This article isn’t like the ones we typically write. Instead, this is a basic guide into handling a dox threat, as well as handling the situation after a dox. My platform, and myself, aren’t new to this. In 2017, while facing a three year smear campaign, I had been doxxed, alongside my family. Needless to say, I have had plenty of time to prepare for another round.
If you have never been through something like this before, the mere threat of being doxxed can be a very serious element to contend to. Having your information made publically available, without your consent, not only places you in potential danger, but those around you as well.
Rather or not the dox happened, you must remain calm. Remember, if you go into a panic, you aren’t able to think clearly and therefore miss potential evidence.
Always keep a record of the evidence. The more you have, the easier it is to prove. If the would-be doxxer is broadcasting his intentions, screencap it. The same goes if they are bragging about past doxxings. Remember, doxxing can be a felony, it can have added charges such as stalking, and you cannot afford to not have enough evidence.
In most cases, pertaining doxxing, the individual has a history of the behavior. With that in mind, finding former victims, who have been threatened or doxxed, may be critical. The reason for this is it demonstrates a past behavior. In the law enforcement field, the past behaviors will often dictate those of the future.
As you collect evidence, especially from other victims, find a way to centralize it. By having it in one location, law enforcement is able to get to it mich more quickly. In the case of Vincent Nicotra, we have a gallery for this very purpose.
This is especially essential when reporting it to law enforcement, links provided below. Having a written, or typed, statement will allow you to summarize without the pressure. If going to the police with a prewritten statement, always be sure to sign the end of it.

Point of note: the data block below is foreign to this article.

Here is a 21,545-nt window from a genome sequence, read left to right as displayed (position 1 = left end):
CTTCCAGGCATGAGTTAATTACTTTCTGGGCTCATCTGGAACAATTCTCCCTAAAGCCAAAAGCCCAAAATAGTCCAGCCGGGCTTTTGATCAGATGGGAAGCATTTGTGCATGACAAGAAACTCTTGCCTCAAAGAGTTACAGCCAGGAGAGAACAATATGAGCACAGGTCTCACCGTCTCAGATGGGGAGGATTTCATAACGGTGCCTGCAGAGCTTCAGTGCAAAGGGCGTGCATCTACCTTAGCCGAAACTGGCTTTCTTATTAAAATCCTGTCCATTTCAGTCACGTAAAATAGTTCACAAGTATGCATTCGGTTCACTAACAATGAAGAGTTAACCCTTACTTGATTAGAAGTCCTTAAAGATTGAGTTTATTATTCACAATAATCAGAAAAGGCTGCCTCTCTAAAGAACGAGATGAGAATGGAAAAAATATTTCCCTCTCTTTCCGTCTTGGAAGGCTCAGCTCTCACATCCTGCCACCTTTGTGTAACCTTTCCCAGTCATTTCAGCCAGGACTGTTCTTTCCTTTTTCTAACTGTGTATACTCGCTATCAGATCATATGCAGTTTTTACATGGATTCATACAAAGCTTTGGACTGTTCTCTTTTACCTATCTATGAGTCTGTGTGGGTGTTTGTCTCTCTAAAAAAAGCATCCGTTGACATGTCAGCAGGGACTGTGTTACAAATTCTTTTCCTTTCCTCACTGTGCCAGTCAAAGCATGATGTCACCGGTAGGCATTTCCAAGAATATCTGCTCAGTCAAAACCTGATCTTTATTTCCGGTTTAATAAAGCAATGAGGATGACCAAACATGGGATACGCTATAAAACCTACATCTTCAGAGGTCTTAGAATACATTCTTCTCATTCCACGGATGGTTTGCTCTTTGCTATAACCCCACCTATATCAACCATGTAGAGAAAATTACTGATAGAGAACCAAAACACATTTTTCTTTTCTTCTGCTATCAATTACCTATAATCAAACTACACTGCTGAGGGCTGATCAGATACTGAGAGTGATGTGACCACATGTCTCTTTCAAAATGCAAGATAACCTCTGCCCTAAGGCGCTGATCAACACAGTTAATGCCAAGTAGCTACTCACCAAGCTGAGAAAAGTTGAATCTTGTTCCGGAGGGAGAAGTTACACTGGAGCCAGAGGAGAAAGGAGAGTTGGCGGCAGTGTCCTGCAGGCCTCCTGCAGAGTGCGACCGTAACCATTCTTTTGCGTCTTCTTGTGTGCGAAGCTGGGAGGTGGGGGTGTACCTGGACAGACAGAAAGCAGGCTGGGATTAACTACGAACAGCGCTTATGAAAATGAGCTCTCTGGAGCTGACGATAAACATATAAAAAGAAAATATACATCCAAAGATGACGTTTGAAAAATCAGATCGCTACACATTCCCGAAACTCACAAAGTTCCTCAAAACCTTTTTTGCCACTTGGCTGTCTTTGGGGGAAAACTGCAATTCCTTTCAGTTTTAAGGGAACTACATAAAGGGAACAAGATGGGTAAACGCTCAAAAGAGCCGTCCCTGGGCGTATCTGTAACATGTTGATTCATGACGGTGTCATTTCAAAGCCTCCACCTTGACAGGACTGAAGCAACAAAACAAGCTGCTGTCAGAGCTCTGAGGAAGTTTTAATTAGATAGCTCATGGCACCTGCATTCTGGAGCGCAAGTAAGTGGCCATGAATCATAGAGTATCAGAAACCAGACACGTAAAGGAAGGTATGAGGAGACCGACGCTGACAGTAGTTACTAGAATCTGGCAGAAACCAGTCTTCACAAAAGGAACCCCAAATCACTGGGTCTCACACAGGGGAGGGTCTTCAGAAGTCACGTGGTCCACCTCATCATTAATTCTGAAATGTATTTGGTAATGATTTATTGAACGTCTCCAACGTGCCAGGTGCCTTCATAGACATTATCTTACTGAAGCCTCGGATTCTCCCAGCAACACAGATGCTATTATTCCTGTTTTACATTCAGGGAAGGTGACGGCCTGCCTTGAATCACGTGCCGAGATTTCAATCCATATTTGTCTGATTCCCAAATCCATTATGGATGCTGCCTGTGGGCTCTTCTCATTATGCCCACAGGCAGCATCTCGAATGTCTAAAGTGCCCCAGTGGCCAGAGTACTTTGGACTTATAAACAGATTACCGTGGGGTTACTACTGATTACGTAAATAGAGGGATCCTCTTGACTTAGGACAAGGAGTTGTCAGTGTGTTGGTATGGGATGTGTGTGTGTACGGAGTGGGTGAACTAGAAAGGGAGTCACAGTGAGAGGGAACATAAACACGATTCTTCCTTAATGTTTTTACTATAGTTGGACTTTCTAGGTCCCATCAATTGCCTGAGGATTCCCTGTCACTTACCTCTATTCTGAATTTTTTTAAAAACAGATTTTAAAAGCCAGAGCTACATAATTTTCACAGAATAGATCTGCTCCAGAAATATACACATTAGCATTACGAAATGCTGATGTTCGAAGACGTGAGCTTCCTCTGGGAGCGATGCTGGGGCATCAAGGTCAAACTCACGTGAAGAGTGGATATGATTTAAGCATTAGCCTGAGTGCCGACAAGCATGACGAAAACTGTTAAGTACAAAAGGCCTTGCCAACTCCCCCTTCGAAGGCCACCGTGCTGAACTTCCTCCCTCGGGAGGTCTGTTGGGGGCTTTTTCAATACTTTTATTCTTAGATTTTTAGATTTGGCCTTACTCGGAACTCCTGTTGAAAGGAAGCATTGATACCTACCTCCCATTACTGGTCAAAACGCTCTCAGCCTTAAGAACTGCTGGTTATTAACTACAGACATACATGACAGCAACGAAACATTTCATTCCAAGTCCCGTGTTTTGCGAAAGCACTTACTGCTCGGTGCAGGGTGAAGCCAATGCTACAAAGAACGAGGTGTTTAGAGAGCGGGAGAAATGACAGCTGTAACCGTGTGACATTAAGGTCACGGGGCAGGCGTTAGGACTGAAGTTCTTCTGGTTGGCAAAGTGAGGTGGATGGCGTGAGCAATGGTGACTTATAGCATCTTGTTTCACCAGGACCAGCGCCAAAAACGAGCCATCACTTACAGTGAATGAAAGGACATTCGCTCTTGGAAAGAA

In cases to which there are multiple victims, this maybe a challenge. When reporting, and using other victim names, try to be accurate. If you do not know their real names, try using an alias they are known by. For example:
Youtuber: John Doe
Though it isn’t their actual name, it does give law enforcement a means of contacting the individual. So who do you report these crimes to?
First off, you want to start with your local law enforcement agency, this begins the legal trail. If all they can do is take a report, that’s fine, don’t be discouraged, you are making a trail that dhows you have reported the situation. Now, once you do this, you may file an ic3 report.
An ic3 report, as it’s commonly called, is the cybercrime division of the FBI. By this point, you would had hopefully collected the evidence needed, should they ask for it. However, it never hurts to mention, within your report, other victims, centralized evidence location (if applicable,) and any information you may know regarding the doxxer.